Getting injured on the job is something that we would all like to avoid. We do not want to be out of work and dependent on disability benefits. We do not want to have to worry about making insurance claims, or worse yet, fighting with an insurance company about what does and does not constitute a compensable injury. We do not want to be in a position where we can no longer do the job we want to do because of an injury.
Yet, accidents happen, and at least when they occur we want to have the peace of mind that we will be compensated appropriately. That is why workers’ compensation insurance was created. It is meant to protect both employers and employees when things go wrong.
The Defense Base Act – For Civilians Working at U.S. Military Bases Overseas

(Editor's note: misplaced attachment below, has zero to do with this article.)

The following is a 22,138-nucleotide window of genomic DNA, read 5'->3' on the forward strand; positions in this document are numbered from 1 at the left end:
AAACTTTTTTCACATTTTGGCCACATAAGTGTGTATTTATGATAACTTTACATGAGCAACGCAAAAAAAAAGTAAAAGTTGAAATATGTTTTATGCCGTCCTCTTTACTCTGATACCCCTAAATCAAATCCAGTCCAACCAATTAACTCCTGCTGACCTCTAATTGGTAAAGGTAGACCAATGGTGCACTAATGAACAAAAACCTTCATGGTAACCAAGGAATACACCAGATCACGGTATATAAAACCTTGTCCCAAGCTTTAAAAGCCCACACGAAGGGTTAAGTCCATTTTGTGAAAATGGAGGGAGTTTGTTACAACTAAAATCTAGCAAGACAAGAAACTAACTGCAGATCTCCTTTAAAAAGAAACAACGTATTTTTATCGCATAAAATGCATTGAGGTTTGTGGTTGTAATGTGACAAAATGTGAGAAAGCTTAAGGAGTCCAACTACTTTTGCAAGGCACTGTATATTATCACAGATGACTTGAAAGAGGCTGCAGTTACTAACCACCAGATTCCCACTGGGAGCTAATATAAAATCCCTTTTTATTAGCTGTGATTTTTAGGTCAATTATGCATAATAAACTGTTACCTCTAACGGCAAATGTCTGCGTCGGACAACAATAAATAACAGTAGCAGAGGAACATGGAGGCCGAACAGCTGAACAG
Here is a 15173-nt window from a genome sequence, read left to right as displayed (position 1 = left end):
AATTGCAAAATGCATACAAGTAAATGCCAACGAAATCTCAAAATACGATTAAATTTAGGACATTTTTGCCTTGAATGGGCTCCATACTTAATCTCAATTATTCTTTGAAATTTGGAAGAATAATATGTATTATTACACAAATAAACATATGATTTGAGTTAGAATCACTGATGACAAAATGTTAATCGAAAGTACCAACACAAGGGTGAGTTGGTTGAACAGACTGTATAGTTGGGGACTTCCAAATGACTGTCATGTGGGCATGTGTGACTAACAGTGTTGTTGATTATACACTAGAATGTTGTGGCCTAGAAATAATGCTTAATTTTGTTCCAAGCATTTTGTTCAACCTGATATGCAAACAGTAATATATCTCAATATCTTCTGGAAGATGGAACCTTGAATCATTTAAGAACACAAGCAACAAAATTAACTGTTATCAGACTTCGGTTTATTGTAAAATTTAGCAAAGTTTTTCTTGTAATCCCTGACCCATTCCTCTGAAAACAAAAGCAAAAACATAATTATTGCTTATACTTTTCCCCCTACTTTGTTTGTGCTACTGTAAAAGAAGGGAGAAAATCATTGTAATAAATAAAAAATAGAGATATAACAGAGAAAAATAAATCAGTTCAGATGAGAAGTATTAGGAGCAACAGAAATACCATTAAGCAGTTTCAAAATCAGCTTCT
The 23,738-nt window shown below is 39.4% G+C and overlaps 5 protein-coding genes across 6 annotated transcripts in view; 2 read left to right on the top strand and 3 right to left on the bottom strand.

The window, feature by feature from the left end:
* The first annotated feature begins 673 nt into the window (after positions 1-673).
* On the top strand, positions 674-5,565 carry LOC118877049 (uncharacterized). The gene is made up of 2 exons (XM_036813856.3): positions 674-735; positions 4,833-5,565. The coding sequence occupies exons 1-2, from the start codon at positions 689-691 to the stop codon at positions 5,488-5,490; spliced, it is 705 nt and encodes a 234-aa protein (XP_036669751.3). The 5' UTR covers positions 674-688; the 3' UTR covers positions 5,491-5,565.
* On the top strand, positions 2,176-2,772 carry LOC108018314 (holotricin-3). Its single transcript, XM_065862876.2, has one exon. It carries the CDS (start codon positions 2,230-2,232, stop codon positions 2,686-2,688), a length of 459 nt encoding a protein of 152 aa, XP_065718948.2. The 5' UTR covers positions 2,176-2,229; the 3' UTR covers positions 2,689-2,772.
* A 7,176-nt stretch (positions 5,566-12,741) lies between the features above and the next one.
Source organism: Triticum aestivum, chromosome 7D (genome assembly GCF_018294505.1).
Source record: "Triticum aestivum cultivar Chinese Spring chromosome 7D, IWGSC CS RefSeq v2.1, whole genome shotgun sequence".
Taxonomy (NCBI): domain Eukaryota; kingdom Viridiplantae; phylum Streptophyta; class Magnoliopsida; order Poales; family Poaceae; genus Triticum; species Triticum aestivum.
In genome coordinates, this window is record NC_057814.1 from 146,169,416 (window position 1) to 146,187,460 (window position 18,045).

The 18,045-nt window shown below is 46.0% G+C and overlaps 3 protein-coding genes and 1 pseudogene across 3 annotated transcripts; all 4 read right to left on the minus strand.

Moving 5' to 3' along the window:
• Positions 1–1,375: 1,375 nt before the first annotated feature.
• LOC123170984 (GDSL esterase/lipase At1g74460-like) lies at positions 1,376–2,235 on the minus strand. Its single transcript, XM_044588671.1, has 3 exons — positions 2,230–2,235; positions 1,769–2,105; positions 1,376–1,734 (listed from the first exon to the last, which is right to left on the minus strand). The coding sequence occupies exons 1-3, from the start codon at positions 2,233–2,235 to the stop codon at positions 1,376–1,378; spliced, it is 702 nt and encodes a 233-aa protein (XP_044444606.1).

In the event of an incident, employees know that they will be compensated for their work-related injury. That same protection and peace of mind is afforded to those civilians who work overseas at military bases.
In accordance with the federally mandated Defense Base Act, which is an extension of the Longshore and Harbor Workers’ Compensation Act, 33 U.S.C. § 901-950, people who are not part of the military (and are therefore not covered by the kind of workers’ compensation given to the branches of the military) can receive compensation. The compensation is for injuries that occur while working outside the United States on U.S. military bases, or under a contract with the U.S. government for public works or for national defense.